All good things must come to an end eventually I suppose. This is the farewell post of the marketing and publishing series with Harry Steinman. I would like to personally thank him for sharing his insight, humour and overall knowledge and experience with all of us over the course of these weekly posts. Harry! You are one of my very best friends. Would be lost without you. (Enough mush.) Put your hands together for Mr. Harry Steinman. If you are all really nice we might be able to get him back for a random guest post here and there:)
How to Break Into Amazon’s “Top 100 Paid in Kindle Store”
(Advice On Staying There, Not Included)
A Farewell Post By Harry Steinman
Anyone with a damned good book, blurb, and cover can have a Kindle best-seller, if only for a few days.
Is Kindle too narrow a focus? The New York Times says that Amazon controls some 60 percent of the eBook market. http://nyti.ms/19si1uD
And thanks to free Kindle reader apps for iPad, Android tablets, desktops, and smart phones, Kindle is likely to stay in the big ring of the eBook circus.
I found two reliable approaches to cracking into the Kindle stratosphere. Each has costs and drawbacks.
Approach #1: Kindle Select membership in Amazon’s Kindle Direct Publishing. https://kdp.amazon.com/self-publishing/signin The price you pay is exclusivity. Ix-nay to every eBook sales channel except Kindle. No Nook, iPad, or Kobo—not even your own website. Even Amazon’s own CreateSpace is verboten, since it distributes eBooks.
Approach #2 is BookBub, http://home.bookbub.com/home/ one of many daily e-mail services that highlights free or discounted books, and the only one I found that’s effective. The price? It’s expensive and excludes the use of some other advertising.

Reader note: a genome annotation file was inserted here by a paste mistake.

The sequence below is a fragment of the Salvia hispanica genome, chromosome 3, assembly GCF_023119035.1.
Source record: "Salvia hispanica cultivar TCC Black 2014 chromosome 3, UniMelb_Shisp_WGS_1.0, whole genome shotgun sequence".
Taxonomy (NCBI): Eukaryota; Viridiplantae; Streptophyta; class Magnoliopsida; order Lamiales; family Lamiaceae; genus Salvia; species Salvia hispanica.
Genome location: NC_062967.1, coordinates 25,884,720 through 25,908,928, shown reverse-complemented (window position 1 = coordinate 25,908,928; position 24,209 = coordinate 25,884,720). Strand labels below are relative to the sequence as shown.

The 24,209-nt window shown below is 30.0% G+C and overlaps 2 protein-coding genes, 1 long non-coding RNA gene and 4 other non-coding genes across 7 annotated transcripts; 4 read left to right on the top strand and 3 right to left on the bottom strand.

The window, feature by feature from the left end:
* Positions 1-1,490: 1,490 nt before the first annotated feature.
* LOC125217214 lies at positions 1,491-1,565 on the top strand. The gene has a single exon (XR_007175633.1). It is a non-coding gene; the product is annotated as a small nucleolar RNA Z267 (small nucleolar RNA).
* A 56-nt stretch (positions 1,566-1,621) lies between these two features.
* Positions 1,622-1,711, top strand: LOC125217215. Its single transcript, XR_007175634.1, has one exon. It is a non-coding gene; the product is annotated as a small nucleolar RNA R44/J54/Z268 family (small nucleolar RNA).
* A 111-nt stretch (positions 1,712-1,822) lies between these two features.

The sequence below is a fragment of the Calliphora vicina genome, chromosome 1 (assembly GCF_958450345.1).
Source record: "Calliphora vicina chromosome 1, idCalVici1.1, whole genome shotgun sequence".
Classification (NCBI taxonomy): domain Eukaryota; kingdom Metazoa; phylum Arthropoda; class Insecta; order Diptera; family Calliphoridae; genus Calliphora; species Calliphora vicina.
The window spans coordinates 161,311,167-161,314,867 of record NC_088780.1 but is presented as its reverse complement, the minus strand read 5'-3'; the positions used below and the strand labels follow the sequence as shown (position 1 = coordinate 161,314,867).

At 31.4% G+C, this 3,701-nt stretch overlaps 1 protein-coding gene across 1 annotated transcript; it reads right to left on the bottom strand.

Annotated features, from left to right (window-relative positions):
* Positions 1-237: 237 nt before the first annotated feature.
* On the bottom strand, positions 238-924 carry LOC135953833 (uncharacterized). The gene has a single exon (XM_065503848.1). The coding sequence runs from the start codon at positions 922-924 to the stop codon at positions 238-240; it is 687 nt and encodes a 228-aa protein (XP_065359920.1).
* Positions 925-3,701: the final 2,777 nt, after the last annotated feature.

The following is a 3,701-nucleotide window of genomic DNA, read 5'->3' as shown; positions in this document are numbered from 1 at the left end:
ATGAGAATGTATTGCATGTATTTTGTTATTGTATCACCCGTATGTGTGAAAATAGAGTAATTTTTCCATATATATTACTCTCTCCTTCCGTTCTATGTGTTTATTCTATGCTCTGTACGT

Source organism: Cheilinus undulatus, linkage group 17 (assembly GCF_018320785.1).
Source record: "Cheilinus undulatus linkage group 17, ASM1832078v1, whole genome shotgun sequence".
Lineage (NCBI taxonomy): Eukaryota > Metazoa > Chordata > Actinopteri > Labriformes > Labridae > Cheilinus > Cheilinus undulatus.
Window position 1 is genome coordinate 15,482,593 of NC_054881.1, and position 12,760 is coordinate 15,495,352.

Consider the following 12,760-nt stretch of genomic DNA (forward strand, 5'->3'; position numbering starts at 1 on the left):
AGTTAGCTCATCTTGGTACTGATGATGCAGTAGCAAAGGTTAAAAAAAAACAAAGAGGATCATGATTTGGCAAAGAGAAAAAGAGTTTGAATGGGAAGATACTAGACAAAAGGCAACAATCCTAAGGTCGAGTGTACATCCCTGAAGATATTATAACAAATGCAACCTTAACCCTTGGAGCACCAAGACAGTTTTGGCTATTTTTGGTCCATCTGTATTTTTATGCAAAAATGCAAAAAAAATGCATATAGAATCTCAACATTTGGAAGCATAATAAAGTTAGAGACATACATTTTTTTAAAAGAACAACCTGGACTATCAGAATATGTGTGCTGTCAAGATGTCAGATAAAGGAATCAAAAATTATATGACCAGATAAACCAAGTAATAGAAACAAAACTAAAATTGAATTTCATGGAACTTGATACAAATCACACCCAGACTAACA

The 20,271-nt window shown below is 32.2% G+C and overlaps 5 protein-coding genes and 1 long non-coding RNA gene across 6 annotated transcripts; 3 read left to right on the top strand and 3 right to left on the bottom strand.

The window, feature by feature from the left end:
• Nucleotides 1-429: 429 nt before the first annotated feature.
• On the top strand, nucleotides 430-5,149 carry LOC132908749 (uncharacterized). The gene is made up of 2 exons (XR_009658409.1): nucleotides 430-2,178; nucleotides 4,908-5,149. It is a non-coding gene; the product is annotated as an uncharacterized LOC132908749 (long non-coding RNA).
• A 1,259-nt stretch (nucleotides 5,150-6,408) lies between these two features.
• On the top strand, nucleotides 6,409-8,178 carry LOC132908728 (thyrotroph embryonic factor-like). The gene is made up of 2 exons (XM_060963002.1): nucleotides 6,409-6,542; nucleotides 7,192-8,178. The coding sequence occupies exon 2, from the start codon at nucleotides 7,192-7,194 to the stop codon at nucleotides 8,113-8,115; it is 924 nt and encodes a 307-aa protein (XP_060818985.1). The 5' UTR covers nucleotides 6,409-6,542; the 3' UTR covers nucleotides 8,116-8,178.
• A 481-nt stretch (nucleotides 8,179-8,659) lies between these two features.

Here is some information about both approaches.
Kindle Select Enrollment is free. Just sign away your freedom to sell eBooks through any other channel, upload your book and its cover, set a price, and provide a description of your masterpiece. That’s it. You’re in.
Kindle Select has two great benefits. First, you can offer free eBook copies of your book. If your cover is good enough to catch a browser’s eye for a few seconds, and your blurb is good enough to intrigue, then your book will likely move into the “Top 100 Free” list. http://amzn.to/OkAL33 This exposure can produce a jump in your paid sales right after the freebie promotion ends. Writers with more than one book often enjoy a bump in the sales of their other books. More readers means more reviews, both positive and critical. The more reviews you have, the more likely a shopper will be to take a chance on an unknown writer.
The second benefit is that Amazon offers your book the Kindle Lending Library. http://amzn.to/y8zN3Q You earn a royalty every time an Amazon Prime member borrows your title.
Here are some tips:
1. Make certain your book is ready for prime time. Some Amazon reviewers enjoy peeing on your Wheaties. Here’s an example, a review of Little Deadly Things, “My husband, a former English teacher, could not finish this book with all the spelling & grammar errors very [sic] upsetting & hard for him to enjoy the book he said.” The reviewer never read the book she panned. Be sure to submit a well-edited book to minimize spite reviews. But recognize that you’ll get ‘em.
2. Promote the daylights out of your giveaway. Let your social media contacts know about your promo. Tweet. Post. Blog. Google the term, “free Kindle book promotion” and you’ll find dozens of sites that will mention your book’s promo for free—or highlight it for a fee. The jury’s still out for me on the question of whether paying to promote your freebie is worthwhile.
3. You get five giveaway days per quarter. A three-day block is ideal. A single day isn’t long enough for your book to gain legs. I recommend that your giveaway straddles a weekend. Go for the middle of the month, as many shoppers spend the first paycheck of the month on the bills and make discretionary purchases mid-month.